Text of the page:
Among the images from Sunday’s Steelers-Browns game was one of Steelers left tackle Alejandro Villanueva standing by himself at the end of the tunnel to the field during the playing of the national anthem while the rest of the team’s players waited to come on the field at the end of the song. The Steelers had said that all players were going to remain inside until after the anthem and linebacker James Harrison said Villanueva’s deviation from that plan took him by surprise. Villanueva spoke to the media on Monday and shed some light on what happened.
It was hard to miss. Bears players locked arms during the National Anthem. Steelers players stayed in their locker room, except one, a military veteran, who stood near the mouth of the tunnel. When the song was over and the Steelers took the field, a segment of Bears nation voiced their displeasure. “It was probably the loudest boos I’ve ever heard in my life,” said Serage Rahn, an MRI technologist from Burbank. Part of it might have been simple hatred of the opposition, but most felt there was more behind the boos. “I thought it was a little much, but I didn’t boo them,” Rahn said. “I think this country is founded on free speech and you get to do what you want.” Dan Conan, 53, a firefighter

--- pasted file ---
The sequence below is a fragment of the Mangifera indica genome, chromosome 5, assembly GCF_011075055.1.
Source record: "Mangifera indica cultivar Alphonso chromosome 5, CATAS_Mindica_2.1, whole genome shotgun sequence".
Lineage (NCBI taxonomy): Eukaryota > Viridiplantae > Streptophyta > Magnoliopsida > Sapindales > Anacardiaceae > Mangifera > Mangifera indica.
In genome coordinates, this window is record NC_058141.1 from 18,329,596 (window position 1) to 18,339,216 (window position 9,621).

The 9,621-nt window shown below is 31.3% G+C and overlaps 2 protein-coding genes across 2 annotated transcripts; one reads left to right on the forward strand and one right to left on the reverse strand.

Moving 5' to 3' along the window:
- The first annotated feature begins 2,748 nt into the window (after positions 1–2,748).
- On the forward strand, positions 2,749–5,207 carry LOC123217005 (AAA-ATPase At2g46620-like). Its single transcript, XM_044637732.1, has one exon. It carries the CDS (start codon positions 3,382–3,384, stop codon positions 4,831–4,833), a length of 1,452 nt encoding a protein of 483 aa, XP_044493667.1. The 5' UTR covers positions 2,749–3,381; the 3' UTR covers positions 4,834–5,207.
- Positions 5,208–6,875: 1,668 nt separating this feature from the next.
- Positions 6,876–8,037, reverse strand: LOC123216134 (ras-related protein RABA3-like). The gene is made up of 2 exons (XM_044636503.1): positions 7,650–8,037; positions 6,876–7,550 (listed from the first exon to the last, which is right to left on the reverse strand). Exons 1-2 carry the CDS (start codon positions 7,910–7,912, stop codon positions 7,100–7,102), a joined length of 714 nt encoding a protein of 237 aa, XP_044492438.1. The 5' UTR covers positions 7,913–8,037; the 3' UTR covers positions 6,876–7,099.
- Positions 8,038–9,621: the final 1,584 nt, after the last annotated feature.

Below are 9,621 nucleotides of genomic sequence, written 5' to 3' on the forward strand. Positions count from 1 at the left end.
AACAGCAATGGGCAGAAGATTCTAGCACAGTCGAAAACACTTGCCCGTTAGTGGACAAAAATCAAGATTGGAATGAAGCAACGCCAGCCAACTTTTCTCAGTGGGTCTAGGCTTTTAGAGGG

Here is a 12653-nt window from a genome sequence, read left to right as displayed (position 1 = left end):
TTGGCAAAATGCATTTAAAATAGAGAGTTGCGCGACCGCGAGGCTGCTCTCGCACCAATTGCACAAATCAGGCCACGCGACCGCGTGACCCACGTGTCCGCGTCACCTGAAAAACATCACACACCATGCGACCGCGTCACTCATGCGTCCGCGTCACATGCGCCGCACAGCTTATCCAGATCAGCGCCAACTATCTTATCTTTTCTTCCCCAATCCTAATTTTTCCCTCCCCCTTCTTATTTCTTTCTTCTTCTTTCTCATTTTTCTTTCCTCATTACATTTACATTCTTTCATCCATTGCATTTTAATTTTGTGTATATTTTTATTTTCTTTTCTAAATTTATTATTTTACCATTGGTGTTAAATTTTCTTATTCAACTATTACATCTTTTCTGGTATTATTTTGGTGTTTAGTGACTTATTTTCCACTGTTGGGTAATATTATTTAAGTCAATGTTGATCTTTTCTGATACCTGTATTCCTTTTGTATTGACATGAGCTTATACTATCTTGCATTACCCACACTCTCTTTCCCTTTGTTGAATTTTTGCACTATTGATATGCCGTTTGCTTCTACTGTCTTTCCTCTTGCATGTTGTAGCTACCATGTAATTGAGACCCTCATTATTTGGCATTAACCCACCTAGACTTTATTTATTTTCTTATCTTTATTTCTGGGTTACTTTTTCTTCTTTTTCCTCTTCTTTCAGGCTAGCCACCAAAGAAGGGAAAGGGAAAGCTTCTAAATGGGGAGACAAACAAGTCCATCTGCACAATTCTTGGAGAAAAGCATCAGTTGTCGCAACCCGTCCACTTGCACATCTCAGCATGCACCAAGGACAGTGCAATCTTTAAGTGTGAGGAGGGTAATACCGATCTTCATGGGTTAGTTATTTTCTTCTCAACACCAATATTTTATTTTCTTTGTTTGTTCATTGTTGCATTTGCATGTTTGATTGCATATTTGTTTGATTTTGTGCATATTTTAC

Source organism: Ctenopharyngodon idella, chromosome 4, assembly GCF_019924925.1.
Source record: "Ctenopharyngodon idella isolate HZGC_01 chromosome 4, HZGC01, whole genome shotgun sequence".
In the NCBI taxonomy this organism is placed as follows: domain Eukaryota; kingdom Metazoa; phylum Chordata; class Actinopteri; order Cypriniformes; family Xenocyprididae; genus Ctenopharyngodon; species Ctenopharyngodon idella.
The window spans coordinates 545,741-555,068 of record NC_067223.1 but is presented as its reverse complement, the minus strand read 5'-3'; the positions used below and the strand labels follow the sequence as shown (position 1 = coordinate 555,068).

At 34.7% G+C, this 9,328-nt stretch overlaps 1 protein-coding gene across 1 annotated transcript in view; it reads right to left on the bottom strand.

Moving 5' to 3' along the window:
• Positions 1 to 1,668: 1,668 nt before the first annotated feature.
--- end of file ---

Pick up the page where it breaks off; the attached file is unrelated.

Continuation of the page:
NASCAR's most popular driver, Dale Earnhardt Jr., came out in support of athletes' right to take a knee on Monday, even as the racing organization and many of its fans backed President Donald Trump's three-day Twitter storm against NFL players. It's a bold move for Earnhardt Jr., given that most of the NASCAR community sided with Trump, who called for players to be fired if they took a knee during the national anthem, an ongoing protest to racial injustice.